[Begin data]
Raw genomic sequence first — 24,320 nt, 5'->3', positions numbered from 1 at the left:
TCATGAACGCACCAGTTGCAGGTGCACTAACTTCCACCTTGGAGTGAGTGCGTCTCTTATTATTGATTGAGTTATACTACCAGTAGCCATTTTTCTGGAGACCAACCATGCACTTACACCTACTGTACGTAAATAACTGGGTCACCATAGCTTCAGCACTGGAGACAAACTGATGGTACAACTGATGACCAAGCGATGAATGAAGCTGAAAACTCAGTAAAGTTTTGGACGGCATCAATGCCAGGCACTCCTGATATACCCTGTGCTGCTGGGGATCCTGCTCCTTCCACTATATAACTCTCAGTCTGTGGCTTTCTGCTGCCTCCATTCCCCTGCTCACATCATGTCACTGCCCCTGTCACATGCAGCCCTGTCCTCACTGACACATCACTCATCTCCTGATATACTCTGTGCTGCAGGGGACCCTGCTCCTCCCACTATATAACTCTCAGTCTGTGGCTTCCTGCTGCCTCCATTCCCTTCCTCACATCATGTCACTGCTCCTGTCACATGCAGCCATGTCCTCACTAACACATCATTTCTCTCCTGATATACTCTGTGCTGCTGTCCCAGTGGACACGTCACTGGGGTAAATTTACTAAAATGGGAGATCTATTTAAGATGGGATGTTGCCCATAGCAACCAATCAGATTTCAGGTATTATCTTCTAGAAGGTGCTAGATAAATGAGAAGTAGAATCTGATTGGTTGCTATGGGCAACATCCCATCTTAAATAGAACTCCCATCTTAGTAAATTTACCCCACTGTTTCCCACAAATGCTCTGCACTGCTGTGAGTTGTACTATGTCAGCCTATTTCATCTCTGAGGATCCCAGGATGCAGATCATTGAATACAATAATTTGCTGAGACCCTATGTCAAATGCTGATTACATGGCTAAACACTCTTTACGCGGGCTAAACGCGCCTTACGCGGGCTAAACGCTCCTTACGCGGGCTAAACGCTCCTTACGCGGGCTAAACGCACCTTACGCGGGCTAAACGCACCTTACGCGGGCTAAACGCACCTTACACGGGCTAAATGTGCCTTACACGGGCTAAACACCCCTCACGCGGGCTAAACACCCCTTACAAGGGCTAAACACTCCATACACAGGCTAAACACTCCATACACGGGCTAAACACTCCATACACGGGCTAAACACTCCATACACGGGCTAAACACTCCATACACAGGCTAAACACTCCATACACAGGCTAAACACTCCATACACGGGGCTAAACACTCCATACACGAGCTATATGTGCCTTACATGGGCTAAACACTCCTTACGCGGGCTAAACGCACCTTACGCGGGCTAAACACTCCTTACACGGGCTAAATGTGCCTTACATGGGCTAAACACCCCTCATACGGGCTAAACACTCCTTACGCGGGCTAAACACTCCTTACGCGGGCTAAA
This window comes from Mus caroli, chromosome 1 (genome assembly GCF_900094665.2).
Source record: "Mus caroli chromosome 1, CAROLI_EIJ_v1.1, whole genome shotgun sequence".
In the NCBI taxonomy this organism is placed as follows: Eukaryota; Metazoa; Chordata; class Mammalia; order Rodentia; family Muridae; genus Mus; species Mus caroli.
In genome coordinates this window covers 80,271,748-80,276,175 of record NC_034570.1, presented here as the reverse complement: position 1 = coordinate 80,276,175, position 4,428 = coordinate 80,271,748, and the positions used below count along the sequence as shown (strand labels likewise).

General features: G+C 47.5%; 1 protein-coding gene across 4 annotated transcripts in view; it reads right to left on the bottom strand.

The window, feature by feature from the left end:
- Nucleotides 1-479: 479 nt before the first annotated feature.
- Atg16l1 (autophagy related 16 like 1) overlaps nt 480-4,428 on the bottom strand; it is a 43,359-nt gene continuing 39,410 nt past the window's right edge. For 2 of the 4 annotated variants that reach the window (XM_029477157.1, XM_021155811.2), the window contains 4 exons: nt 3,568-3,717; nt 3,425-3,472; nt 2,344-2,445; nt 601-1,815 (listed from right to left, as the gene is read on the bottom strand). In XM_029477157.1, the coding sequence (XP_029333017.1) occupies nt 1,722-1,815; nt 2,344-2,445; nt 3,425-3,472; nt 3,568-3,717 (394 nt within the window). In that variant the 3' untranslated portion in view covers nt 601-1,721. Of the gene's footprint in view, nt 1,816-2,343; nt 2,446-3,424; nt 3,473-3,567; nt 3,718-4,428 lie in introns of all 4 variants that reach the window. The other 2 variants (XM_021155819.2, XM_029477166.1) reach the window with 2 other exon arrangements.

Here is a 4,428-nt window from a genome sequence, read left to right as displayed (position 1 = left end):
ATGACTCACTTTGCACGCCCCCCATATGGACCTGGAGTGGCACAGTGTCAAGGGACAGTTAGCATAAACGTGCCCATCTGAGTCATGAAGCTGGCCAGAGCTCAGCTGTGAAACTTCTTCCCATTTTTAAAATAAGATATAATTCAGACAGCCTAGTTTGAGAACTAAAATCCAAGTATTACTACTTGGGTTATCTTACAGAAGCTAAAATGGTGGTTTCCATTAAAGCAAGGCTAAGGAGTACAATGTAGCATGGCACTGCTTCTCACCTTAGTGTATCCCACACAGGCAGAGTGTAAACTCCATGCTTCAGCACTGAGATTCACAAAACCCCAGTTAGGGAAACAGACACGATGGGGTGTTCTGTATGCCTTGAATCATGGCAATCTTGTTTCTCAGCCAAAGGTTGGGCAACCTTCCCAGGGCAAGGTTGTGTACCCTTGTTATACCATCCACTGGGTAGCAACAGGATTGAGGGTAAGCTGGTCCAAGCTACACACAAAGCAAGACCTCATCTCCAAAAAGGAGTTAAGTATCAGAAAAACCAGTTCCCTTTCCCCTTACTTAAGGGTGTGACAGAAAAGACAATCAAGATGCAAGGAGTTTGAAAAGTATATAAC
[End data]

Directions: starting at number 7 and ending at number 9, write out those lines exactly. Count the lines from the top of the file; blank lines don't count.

General features: G+C 47.5%; 1 protein-coding gene across 4 annotated transcripts in view; it reads right to left on the bottom strand.

The window, feature by feature from the left end:
- Nucleotides 1-479: 479 nt before the first annotated feature.